Think about how often you glance away from the road while driving. Some glances may be innocuous and necessary, such as checking your blind spot before a lane change. Looking in the rear view mirror to see if someone is riding your bumper, or just checking out what is causing a stoppage in a particular lane.
But when we take our eyes off the road for things that are not imitable for driving safety, such as changing a radio station, checking or sending a text message or even entering numbers to dial a phone, this could lead to devastating accidents. This possibility is especially important given how drivers who look away from the road for two seconds while travelling at 70 miles per hour, for instance.
A car going at that speed will travel more than half the length of a football field in two seconds; which is why researchers at the National Highway Traffic Safety Administration suggested publicly that glances away from the road should be two seconds or less.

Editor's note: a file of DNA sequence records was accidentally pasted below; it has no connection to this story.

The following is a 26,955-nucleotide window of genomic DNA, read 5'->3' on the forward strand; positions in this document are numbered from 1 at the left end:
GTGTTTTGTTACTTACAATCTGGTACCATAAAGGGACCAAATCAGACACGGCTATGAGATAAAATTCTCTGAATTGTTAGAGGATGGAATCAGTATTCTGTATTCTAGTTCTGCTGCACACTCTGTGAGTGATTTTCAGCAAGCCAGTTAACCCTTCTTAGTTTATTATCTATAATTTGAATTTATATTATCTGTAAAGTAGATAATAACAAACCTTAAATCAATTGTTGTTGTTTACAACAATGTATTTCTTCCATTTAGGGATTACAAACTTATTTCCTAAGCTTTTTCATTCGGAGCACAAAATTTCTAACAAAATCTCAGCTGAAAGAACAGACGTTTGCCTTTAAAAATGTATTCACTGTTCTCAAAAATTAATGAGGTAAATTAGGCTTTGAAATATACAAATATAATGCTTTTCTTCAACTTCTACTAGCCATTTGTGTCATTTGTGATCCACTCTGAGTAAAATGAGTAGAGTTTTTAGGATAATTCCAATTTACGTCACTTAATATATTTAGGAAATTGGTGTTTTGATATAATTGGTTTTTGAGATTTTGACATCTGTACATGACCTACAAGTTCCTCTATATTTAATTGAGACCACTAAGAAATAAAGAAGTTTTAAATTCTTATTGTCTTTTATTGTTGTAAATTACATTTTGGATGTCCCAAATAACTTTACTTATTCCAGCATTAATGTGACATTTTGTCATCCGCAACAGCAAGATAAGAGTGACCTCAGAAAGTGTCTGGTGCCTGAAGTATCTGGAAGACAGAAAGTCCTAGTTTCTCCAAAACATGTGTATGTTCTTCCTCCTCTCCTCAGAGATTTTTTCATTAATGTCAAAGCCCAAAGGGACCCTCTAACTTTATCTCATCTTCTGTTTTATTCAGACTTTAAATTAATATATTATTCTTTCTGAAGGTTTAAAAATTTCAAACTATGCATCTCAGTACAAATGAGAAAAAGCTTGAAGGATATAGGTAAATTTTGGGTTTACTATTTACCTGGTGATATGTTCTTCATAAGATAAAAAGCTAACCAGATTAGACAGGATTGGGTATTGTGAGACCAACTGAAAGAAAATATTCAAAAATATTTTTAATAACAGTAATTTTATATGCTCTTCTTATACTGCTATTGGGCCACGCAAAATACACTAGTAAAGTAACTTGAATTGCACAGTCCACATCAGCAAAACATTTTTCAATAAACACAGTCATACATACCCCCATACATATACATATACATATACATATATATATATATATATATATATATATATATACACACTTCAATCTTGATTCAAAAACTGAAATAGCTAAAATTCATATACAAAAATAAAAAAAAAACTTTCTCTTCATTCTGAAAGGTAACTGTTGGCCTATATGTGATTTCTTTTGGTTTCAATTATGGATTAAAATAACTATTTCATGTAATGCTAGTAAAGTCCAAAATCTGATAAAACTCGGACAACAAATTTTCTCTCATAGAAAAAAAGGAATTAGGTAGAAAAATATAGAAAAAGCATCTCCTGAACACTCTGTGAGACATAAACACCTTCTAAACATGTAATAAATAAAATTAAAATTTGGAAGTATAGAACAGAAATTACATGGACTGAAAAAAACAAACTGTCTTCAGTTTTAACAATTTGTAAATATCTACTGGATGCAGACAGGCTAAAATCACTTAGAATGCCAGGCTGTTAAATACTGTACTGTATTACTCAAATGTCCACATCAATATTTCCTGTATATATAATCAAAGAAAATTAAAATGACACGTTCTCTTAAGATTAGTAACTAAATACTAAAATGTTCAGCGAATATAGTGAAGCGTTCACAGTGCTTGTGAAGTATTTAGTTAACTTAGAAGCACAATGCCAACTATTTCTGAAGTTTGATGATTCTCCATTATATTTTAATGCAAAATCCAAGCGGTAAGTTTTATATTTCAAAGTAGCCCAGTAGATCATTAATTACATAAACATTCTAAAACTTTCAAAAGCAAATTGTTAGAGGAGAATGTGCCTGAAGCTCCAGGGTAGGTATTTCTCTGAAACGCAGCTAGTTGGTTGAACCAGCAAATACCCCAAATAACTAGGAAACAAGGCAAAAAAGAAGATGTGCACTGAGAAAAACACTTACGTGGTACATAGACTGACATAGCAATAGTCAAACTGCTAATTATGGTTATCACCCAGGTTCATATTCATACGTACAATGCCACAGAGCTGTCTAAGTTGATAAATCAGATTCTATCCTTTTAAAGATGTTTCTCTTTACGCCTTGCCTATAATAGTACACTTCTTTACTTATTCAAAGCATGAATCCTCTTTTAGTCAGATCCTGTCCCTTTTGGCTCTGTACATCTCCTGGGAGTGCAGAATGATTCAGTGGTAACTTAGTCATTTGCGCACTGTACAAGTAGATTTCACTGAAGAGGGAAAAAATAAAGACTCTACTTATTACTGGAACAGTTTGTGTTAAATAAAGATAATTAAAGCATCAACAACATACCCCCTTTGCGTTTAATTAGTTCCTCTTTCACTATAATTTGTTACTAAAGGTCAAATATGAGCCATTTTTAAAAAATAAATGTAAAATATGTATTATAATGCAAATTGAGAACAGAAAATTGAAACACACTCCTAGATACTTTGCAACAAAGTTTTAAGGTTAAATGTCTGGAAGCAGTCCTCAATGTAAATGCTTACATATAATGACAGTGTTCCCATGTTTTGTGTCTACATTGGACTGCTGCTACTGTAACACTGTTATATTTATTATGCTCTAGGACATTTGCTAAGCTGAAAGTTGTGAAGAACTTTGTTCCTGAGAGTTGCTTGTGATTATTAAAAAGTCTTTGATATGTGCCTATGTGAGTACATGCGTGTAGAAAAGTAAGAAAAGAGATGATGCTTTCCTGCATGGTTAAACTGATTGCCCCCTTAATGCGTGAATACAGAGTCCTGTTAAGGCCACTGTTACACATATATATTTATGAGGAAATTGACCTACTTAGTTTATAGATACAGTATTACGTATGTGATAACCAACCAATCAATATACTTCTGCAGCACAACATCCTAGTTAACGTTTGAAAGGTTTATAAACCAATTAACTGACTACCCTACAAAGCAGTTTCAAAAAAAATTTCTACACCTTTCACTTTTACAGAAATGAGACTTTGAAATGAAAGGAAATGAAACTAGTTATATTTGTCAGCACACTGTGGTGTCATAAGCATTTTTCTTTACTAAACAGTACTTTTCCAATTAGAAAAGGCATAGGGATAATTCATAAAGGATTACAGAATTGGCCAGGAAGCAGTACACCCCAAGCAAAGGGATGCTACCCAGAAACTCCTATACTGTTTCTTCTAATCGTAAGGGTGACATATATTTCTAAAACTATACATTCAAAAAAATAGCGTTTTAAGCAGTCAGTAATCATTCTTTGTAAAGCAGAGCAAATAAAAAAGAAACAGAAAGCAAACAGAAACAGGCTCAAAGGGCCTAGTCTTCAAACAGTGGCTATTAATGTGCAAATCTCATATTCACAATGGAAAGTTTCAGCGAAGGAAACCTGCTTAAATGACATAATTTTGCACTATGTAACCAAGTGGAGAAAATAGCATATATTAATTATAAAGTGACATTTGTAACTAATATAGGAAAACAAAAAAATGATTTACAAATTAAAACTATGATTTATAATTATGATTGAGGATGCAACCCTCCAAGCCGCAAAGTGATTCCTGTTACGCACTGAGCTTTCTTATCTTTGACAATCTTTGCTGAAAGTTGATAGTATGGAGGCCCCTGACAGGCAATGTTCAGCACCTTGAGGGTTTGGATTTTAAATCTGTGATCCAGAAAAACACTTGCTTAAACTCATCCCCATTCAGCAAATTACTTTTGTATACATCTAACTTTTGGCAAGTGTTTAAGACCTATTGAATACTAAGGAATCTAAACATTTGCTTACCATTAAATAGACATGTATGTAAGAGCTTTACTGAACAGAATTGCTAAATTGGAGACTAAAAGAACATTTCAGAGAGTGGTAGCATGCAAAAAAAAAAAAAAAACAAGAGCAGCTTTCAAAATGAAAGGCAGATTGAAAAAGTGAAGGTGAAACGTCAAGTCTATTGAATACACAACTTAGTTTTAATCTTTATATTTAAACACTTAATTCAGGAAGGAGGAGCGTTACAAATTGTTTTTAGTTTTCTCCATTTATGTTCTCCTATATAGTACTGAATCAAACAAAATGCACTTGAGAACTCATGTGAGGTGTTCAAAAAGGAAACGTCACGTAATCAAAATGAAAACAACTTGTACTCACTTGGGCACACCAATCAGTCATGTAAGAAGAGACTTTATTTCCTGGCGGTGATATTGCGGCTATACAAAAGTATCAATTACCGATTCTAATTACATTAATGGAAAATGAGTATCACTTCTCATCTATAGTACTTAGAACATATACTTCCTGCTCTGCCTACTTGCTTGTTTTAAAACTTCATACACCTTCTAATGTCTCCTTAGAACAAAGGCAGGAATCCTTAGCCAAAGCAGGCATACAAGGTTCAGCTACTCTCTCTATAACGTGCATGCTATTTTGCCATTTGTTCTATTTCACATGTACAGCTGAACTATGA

Essentially, researchers found that glances of that length of time left drivers unlikely to be able to react to hazards, such as a car pulling out in front of them. Distracted drivers also missed the subtle physical cues that would alert a driver to a burgeoning hazard, while those who were not distracted were able to anticipate and react properly.
Nevertheless, the research exemplifies the duty that drivers have to use reasonable care while behind the wheel. This includes keeping one’s eyes on the road.
Related Posts: Summer months bring increased risk of car accidents, What are some examples of distracted driving?, Collision avoidance systems and rear-end collisions, Who is liable for your injuries in a driverless car accident?